Nuclear Chemistry
Plutonium Production

Dr. Frank Settle


    Until 1942, bombardment of targets composed of uranium compounds with deuterons produced by a cyclotron was the only source of plutonium. In December 1942, Fermi’s controlled chain reaction at the University of Chicago produced tiny quantities of plutonium in addition to energy and fission products. In November 1943, a larger pilot reactor at Oak Ridge, Tennessee, known as X-10, went critical and began to produce plutonium. Fuel rods consisting of natural uranium were inserted into the reactor for a given period of time. At the end of this period, the rods were removed and allowed to cool. Plutonium, at a concentration of approximately 250 parts per million. was found mixed with quantities of fission products and unreacted uranium. In 1945, the first of three large-scale reactors began to produce plutonium at Hanford, Washington.


    X-10 graphite reactor at Oak Ridge
    (Courtesy of the Department of Energy)

    The U-238 in natural uranium captures neutrons to produce Pu-239, while the U-235 sustains the chain reaction required to produce more neutrons. Heavier plutonium isotopes require additional neutron capture and thus increase more slowly than Pu-239. Uranium that has been in the reactor for a short period of time has a significant amount of Pu-239 relative to the heavier Pu isotopes. However, Pu-239 is fissile and as its concentration increases in the reactor, it also begins to undergo fission. Thus, the uranium-containing fuel rods have to be pushed out of the reactor after several days to maximize the yield of Pu-239.

    The next problem was the quantitative recovery of the small amounts of plutonium from large amounts of uranium and fission products. These radioactive products of U-235 fission had to be reduced to a concentration of less than one part in 107 parts plutonium. This step was required to reduce the gamma radiation from the fission products to make the plutonium safer to handle and to remove neutron-absorbing impurities.

    Because of the low concentration of plutonium, plutonium compounds could not be precipitated directly. Thus, any separation process involving precipitation had to be based on coprecipitation techniques that employed carriers for plutonium. The bismuth phosphate process was first used for large-scale separation of plutonium from uranium and the fission products. The keys to this process were the quantitative, selective coprecipitation of Pu4+ from an acid solution by a bismuth phosphate carrier and the ability of Pu6+ to remain in solution in the presence of the bismuth phosphate carrier.

    (Courtesy of the Department of Energy)

    The neutron-irradiated, aluminum-clad fuel rods were removed from the reactor to a pool of water, where they remained for a number of days to allow the short-lived, high-activity fission products to decay. The aluminum casing was removed from the rods with a concentrated sodium hydroxide solution. The contents of the fuel rods were dissolved in nitric acid and, after the addition of sulfuric acid to keep the uranium and other fission products in solution, Pu4+ was coprecipitated with bismuth phosphate. The precipitate containing the plutonium was then dissolved in nitric acid and the Pu4+ was oxidized to Pu6+ with sodium dichromate. This time, the plutonium remained in solution as Pu6+ while any residual uranium and fission products were precipitated with additional bismuth phosphate. The Pu6+ was then reduced to Pu4+ and the cycle was repeated. At this point, the carrier was changed to lanthanum fluoride (LaF3) and a similar oxidation-reduction cycle was performed to achieve further purification and concentration of the plutonium.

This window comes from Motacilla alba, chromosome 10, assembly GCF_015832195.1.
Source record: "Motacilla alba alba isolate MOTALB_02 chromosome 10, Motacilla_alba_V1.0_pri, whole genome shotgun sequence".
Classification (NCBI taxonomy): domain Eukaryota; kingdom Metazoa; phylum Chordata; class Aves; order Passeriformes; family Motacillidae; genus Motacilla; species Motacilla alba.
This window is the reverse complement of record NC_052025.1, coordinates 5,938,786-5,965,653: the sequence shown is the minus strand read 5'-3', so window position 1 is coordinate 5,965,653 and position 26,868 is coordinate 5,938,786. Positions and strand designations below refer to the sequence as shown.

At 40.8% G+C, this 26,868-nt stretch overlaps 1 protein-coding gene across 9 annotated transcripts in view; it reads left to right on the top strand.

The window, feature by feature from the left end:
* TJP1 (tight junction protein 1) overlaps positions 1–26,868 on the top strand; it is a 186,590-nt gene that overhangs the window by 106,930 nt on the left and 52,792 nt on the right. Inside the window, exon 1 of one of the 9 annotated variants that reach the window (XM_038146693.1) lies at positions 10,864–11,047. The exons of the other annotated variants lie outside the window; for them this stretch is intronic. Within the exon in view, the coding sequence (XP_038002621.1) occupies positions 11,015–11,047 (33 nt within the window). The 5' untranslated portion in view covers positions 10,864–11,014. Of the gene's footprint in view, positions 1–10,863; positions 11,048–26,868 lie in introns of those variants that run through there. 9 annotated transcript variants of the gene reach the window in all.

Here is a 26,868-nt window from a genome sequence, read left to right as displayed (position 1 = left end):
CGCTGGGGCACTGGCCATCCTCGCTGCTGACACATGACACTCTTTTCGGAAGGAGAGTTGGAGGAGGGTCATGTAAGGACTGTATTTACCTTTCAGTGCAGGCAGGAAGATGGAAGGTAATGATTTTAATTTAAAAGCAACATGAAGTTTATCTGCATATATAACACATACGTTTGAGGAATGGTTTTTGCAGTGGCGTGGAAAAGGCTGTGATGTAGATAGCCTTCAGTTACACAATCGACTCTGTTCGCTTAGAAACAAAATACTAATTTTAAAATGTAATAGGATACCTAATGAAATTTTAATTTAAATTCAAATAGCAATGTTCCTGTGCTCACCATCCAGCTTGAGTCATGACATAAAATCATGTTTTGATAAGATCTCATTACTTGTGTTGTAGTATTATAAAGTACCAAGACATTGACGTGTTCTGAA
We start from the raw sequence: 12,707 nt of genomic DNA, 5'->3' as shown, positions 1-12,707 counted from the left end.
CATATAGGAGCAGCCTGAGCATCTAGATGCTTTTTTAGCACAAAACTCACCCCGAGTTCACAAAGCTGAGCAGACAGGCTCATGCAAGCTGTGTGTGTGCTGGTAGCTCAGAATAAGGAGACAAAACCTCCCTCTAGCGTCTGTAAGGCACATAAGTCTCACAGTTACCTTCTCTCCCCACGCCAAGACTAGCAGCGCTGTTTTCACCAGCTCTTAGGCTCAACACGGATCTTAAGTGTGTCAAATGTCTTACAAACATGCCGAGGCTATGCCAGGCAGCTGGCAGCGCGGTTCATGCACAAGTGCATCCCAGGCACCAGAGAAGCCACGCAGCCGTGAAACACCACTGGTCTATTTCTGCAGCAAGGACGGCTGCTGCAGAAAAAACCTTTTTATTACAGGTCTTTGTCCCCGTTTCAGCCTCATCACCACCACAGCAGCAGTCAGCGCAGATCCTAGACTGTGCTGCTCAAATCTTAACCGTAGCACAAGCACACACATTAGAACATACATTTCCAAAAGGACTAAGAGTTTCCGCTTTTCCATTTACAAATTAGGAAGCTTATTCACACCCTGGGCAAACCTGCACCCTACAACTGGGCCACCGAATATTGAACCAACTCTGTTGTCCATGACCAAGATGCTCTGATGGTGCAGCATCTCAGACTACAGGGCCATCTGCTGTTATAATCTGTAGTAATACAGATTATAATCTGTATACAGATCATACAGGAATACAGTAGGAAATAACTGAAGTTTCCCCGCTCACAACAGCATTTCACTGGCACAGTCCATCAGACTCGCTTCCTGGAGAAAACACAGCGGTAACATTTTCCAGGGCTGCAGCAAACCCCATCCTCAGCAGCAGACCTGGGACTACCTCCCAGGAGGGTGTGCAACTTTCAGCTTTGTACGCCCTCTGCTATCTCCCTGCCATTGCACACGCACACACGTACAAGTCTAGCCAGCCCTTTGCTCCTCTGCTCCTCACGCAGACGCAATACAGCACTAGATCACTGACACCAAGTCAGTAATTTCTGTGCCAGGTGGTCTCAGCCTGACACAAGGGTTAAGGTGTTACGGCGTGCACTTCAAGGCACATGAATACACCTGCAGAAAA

This radiochemical processing facility, also known as "Queen Mary", processed irradiated fuel from the B- and D- reactors using the bismuth-phosphate process to produce plutonium nitrate, which was shipped to Los Alamos for the Trinity test bomb and the Nagasaki bomb.

    The concentration of plutonium was high enough so that no carrier was required for the final purification step, the precipitation of plutonium peroxide from a basic solution. The peroxide was converted to a plutonium nitrate paste that was shipped to Los Alamos. The overall recovery of plutonium by this process was greater than 95% and the plutonium contained less than 1 part impurity in 107 parts plutonium. The process generated large amounts of chemical and radioactive wastes (approximately 10,000 gallons per metric ton of uranium processed). A major fault, however, was that only plutonium could be extracted; the uranium remained in the waste.

    By the 1960s, the plutonium/uranium/recovery/extraction (PUREX) process replaced the bismuth phosphate process. It was capable of recovering plutonium, uranium, and other materials with a continuous extraction using organic solvents. After dissolution in nitric acid, the plutonium and uranium nitrates were transferred into the organic phase, while the fission products were removed in the aqueous phase. This process also generated less waste than the bismuth phosphate process.

     Complete Bibliography on Plutonium from the ALSOS Digital Library for Nuclear Issues

©2003 Kennesaw State University
Principal Investigator Laurence Peterson
Project Director Matthew Hermes